As the sun begins to set in the horizon, everyone starts to settle in, the air is filled with the excitement of the days to come. Waterers filled, fresh clean shavings in place, Becky paces and tries to become familiar with her new home, for the next five days. This isn’t her first fair, but it will be her and her owners last; my son, the last of my kids to be a youth exhibitor at the Sauk County Fair, would have his final, last hurrah. With fondness, I recall that first year, when he was a Cloverbud; now, what seems like yesterday, is just a fond memory, tugging at my heart strings. The fresh-faced anticipation and excitement of that first project, the look in those blue eyes when he got his first ribbon; that grin from ear to ear. As a Cloverbud, getting that first ribbon, all was right with his world.
Fast forward to today, the final hurrah. Years of hard work and dedication, cumulating, to a few tense moments in a show ring. As my son prepared for the final show, I cherished the memories of past shows, and felt his excitement, the charge in the air, wondering, hoping, praying that hard work and preparation with his animal would be good enough, would be his best, would be “The Best!”
As he slowly enters the showmanship ring, we try not to make eye contact, hoping he listened to all those years of advice, hoping it’s his turn to shine. In the ring, it’s friend against friend, goat against goat, his knowledge and style separating him by a thread, until finally, as he lifts his head up and our eyes meet, we realize; he is at the front of the line. Suddenly, eleven years of hard work, the hours, upon countless hours of sweat and tears, coming down to this moment in time, when you realize, the trophy is his! His name, with those chosen every year before him, will be engraved on the showmanship traveling trophy.
When time seems to have slipped away, and my baby grows up, and I wonder, how can I send him out in this crazy world? I can stop and enjoy, if only for a moment, the joy in my heart from the experiences of my children at the Sauk County Fair, and know, all is right with the world!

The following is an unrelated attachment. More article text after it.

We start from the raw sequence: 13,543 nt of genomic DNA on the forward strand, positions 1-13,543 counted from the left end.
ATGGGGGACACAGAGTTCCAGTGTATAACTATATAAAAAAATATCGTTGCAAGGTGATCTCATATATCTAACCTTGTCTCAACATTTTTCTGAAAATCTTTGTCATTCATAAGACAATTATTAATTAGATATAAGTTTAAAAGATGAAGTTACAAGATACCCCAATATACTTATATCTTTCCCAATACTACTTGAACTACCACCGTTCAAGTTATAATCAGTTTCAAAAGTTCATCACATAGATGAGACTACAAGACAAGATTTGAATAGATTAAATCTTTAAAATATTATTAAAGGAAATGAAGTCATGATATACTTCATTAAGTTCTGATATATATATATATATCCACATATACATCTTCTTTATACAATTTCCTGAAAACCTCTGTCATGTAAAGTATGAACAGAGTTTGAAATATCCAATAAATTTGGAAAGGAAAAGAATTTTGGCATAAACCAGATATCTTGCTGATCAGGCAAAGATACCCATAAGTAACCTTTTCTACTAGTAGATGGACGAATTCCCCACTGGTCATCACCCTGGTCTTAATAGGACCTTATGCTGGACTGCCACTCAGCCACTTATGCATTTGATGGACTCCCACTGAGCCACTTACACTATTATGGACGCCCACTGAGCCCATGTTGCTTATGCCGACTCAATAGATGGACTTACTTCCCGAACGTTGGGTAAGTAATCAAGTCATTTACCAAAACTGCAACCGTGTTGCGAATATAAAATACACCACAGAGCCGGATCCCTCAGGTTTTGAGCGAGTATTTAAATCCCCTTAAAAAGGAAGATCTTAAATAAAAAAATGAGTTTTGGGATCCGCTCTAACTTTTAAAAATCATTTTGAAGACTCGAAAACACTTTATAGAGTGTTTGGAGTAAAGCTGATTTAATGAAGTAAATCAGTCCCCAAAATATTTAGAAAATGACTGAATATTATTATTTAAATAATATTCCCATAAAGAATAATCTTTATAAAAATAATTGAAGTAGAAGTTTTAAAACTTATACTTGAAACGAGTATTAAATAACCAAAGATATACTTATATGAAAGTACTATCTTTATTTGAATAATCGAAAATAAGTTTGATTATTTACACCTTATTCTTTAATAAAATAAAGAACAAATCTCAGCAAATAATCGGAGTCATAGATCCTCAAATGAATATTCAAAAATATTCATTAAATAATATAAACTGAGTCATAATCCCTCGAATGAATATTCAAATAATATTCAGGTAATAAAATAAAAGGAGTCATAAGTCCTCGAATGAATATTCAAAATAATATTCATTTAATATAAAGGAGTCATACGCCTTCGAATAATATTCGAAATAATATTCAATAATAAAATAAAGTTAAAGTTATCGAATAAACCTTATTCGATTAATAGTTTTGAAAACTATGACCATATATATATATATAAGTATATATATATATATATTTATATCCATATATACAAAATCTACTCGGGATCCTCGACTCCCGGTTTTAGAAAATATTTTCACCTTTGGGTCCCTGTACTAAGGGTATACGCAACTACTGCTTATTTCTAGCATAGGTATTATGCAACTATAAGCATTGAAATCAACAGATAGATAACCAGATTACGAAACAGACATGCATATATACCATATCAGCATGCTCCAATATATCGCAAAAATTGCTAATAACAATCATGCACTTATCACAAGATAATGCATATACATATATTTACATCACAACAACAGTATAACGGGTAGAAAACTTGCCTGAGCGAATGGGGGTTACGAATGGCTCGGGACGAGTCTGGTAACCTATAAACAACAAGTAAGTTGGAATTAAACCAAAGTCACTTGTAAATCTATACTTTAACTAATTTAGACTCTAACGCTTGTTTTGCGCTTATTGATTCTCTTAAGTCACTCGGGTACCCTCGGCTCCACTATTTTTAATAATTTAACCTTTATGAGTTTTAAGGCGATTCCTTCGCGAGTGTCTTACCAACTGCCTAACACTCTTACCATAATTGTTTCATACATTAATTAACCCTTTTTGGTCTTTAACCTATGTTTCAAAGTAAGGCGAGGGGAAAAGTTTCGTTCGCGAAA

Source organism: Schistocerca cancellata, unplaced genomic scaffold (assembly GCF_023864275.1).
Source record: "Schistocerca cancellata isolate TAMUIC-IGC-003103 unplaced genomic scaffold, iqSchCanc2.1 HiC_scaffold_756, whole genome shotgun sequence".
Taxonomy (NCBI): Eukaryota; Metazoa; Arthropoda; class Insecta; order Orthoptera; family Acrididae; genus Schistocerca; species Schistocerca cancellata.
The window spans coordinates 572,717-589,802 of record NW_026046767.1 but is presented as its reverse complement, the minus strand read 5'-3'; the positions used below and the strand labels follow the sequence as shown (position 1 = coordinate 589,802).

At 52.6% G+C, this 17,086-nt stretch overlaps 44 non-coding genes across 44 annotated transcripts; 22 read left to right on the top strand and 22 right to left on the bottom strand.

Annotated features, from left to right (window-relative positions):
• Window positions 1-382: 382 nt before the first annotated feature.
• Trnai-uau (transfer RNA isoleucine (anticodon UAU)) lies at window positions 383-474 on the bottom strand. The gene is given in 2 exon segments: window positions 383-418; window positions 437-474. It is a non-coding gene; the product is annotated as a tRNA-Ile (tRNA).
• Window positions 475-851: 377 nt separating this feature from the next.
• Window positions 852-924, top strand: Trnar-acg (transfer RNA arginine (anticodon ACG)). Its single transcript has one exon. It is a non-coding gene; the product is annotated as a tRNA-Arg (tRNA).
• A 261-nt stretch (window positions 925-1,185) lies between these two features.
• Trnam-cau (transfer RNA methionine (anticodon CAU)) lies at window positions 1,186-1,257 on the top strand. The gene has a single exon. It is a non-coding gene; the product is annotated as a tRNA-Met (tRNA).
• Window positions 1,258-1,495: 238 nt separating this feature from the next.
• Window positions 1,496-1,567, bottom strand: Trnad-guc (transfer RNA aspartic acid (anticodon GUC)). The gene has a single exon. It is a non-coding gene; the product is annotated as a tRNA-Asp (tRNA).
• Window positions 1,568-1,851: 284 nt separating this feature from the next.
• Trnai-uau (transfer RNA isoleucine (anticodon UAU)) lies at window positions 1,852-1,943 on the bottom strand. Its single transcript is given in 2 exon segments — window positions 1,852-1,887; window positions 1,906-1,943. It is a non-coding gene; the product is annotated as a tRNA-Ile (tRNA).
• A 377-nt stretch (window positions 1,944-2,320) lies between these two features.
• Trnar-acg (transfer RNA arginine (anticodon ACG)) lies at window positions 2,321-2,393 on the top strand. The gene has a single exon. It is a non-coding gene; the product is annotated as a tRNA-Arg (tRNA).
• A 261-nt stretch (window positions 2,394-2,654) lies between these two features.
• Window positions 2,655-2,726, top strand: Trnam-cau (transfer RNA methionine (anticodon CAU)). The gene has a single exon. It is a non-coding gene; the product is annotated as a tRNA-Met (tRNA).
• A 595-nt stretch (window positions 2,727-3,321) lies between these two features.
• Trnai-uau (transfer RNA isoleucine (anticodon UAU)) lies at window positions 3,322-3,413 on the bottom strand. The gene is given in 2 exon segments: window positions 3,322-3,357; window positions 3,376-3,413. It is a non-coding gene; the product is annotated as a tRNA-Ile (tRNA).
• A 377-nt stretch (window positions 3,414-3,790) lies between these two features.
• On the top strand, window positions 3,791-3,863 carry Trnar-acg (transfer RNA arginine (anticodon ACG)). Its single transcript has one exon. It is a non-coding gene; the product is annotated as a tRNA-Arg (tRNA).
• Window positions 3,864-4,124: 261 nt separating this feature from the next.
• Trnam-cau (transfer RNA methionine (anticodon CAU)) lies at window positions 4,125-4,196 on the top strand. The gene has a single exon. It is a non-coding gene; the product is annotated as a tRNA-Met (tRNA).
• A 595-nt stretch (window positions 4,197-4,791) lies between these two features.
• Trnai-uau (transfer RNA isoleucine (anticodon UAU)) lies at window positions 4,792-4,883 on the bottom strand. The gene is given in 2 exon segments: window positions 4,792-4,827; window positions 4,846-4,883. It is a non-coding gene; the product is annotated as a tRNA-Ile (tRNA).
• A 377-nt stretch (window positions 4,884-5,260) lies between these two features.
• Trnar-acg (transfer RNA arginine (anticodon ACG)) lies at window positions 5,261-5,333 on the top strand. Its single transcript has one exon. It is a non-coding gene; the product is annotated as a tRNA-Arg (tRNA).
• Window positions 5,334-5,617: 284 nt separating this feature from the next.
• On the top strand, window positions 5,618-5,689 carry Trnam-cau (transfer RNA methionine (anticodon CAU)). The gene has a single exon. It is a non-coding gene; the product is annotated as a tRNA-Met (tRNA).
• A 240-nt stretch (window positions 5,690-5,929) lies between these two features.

District 4: First Place
Tiffany Nohl, Manitowoc County Fair
Passion for the fair is something that runs in my family and it started with my parents. My Mom and Dad had a love for the fair that grew every year. I attended my first fair when I was only 13 days old. I am proud to say I have been going to fairs for 29 years and I look forward the fair every year.
I grew up with my siblings showing a long list of projects. Our parents encouraged us to show as many things as possible and to give it our best effort. When I was old enough to join my brother and sisters I jumped right in.
The fair is a place we could show our projects and spend time connecting with old friends and meeting new ones. We worked hard to get our home farm chores done and then off the fair. We have many great laughs as we reminisce about the fair as children. A story that comes to mind is my sister winning the grand champion hog and my brother claiming he did all the work of training and feeding of her pig , Fred. To this day there is a debate as to who did more work…I guess we will never know. We always worked on projects up to the day they were to be exhibited. My oldest sister even finished sewing a pair of shorts on the car ride to the fair to get them judged. They were the best shorts and they lasted for years.
There are so many parts I love about the fair. A favorite is food. As a youth I enjoyed a lot of shaved ice. My record was twenty seven in one fair. I still enjoy one every time I am at a fair, just not as many as I use too. My Dad loved cheese on a stick, it was a must every year and don’t forget the teeny weeny donuts.
Even when my parents needed wheel chairs to get around, we would go to the fair. The fair was a place of joy and community for my parents and they instilled that for the next generations. Our family is still very active in the fair and my nieces are carrying on the fair tradition. As a family we go to fairs all over the nation because of my parents love for the fair.